The kids upfront is moving. But it may be going nowhere fast, buyers said.
While networks say that they’ve received budgets from most of the agencies and clients they deal with, the parties might be far apart on pricing, sources said.
“It’s begun. We’re doing business,” Jim Perry, senior VP of Nickelodeon Ad Sales, said Friday. He said budgets from advertisers began coming in the week of April 17 and then picked up: “Most of the budgets came in this week, and we’re almost fully registered at this point.”
Based on the budgets registered, “There is without question more business than there was a year ago,” he said. “Demand is up, and it’s up across the movie studios, it’s up across the mid-tiered toy companies, it’s up for video games and it’s up for packaged goods business. We like what we’re seeing.”
Mr. Perry said pricing varied depending on the time of year in which the advertising will run. “There are significant price increases happening in the holiday fourth quarter and in pre-Easter,” he said. But for the rest of the year, the increases are “a couple of ticks below where they were a year ago.”
He said this week will be the telling week as the pace of deal-making picks up.
Mr. Perry added that advertisers are showing much more interest this year in advertising on Nickelodeon’s online properties and are buying it during the upfront. Sources said Cartoon Network has received the bulk of its budgets and has begun making deals.
“We have a larger percent of our budgets in as well,” said Tricia Wilber, senior VP of advertising sales and promotions for the Disney ABC Cable Networks Group. She said the budgets were about what she’d expected, with no big surprises: “We’re pleased with it.”
No deals had been closed as of last Thursday. “We’re negotiating at this time,” she said.
But some buyers refuse to be rushed to market.
Jon Mandel, chairman U.S. and chief global buying officer of MediaCom, said his agency, which handles a big chunk of kids advertising, hadn’t submitted its budgets to the networks.
“It’s like `What if they gave a market and nobody came,”‘ Mr. Mandel said, accusing the networks, Nickelodeon in particular, of trying to stampede buyers into making fast deals in a soft market.
“They were saying, `We’ve got everybody’s budget.’ And it’s like, we all know you don’t,” Mr. Mandel said. “There’s a difference between lying and selling, and it ain’t soup yet. It isn’t even out of the can.”
He said as far as he knows, only a handful of deals have been done, including some with some DVD and movie companies.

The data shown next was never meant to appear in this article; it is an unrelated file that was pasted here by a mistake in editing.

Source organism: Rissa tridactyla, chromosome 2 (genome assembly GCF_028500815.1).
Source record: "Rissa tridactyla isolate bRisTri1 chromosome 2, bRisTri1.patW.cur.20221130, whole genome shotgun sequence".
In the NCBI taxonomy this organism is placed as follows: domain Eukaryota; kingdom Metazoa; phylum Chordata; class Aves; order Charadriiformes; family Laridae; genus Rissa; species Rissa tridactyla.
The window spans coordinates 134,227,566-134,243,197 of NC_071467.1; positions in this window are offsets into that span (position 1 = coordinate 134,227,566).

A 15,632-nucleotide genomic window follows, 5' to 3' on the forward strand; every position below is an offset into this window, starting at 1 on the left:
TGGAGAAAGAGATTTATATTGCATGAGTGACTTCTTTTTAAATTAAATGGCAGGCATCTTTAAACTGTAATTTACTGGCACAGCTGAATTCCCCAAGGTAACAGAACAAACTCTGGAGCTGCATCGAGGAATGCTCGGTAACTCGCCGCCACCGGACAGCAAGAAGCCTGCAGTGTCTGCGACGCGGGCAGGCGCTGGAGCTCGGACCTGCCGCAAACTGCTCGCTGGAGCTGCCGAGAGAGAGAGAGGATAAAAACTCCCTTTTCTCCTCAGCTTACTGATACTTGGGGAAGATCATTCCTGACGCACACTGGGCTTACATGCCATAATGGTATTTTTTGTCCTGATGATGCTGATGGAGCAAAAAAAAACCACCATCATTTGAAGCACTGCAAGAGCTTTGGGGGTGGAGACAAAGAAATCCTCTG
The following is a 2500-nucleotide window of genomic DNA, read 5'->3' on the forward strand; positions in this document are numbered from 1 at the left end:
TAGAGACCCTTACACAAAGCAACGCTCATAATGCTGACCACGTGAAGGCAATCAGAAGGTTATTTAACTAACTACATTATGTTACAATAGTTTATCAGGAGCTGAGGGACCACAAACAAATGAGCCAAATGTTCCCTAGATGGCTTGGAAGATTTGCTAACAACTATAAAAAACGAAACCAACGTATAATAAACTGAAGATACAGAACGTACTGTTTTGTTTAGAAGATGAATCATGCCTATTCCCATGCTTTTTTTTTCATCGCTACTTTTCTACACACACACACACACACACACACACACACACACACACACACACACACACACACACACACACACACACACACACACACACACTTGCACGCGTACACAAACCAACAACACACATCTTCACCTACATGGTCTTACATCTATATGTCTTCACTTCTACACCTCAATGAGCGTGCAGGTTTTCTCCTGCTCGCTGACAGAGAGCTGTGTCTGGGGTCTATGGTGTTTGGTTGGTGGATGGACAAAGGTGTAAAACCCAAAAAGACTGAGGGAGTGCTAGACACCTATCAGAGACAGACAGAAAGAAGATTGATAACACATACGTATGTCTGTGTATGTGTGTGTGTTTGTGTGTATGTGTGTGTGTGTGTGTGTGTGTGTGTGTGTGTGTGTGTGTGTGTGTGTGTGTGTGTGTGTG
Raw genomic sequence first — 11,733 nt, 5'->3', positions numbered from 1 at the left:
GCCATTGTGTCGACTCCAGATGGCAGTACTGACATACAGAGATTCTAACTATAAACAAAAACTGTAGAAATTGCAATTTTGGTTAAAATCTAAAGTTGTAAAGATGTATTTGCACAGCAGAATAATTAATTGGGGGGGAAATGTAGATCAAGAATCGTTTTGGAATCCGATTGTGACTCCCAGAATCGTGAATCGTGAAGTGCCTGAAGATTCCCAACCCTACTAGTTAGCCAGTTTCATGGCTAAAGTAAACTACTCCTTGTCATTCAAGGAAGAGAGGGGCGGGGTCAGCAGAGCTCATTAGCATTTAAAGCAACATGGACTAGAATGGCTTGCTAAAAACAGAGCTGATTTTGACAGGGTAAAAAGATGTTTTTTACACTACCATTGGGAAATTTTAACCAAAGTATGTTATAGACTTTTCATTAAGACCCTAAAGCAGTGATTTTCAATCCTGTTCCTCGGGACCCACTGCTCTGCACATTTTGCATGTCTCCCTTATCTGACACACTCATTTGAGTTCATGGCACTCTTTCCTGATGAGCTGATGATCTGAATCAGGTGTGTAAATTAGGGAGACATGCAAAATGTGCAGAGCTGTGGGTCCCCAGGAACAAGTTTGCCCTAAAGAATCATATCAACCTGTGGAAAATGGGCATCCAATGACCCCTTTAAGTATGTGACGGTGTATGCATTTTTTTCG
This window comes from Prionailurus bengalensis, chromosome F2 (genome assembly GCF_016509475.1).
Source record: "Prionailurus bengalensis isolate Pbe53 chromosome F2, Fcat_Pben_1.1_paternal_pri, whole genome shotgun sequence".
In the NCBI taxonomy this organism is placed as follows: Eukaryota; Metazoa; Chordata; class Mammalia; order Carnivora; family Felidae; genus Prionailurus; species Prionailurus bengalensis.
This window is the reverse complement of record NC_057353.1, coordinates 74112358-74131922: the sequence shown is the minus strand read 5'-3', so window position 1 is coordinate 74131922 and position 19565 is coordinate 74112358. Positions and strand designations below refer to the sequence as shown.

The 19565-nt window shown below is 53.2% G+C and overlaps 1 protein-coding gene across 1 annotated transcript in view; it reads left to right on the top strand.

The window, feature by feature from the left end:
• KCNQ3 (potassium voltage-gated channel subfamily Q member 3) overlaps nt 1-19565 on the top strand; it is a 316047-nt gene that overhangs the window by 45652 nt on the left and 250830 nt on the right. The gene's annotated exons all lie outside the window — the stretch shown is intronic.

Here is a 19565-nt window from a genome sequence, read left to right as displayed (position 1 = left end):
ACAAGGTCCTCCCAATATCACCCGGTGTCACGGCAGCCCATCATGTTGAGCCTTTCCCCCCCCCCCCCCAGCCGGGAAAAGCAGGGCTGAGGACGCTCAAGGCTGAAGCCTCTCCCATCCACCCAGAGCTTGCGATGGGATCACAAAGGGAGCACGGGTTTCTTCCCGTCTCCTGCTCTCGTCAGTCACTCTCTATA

As a big fish in a consolidated kids market, Mr. Mandel said he can make his deals at any time. “There is no such thing as a kids upfront. That’s old school. You do it whenever you do it.”
Ms. Wilber acknowledged that sellers want to see some action. “I’m sure there was a lot of push to get the market started from all realms, and I think what we saw was that when the clients were ready they registered their budgets,” she said. “They wanted to have the best information, and we certainly respect that.”
Sellers Seeking Increases
Last year about $800 million worth of business was done in the kids upfront, and sellers are looking for cost-per-thousand increases in the mid- to high-single-digit range after several years of little growth.
Shelly Hirsch, chairman of Summit Media Group, which has roughly 35 kids clients, said the market doesn’t appear to be that strong because there is some question regarding the health of the business, specifically regarding Toys R Us and KB Toys, two large toy retailers that may be selling off or closing operations.
With Nickelodeon trying to price deals high, some buyers have moved to do deals first with Cartoon Network. Cartoon Network’s inventory is tightening up because its Adult Swim block has been sectioned off as a separate network and because it is launching a preschool block. A more limited group of advertisers sponsors programming aimed at preschoolers.
Toy manufacturers still make up the majority of spending on kids television. Home video entertainment is the next biggest category, followed by food.
Some food marketers, including Kraft, have been rethinking their media efforts because of increased scrutiny on advertising for kids and its relation to juvenile obesity. While Kraft won’t advertise some products, such as Oreos or Kool-Aid with sugar, to kids, it will market products that have nutritional benefits.
While the networks expect food advertising to be unchanged, analysts estimate that all food advertising targeted to kids could drop $100 million.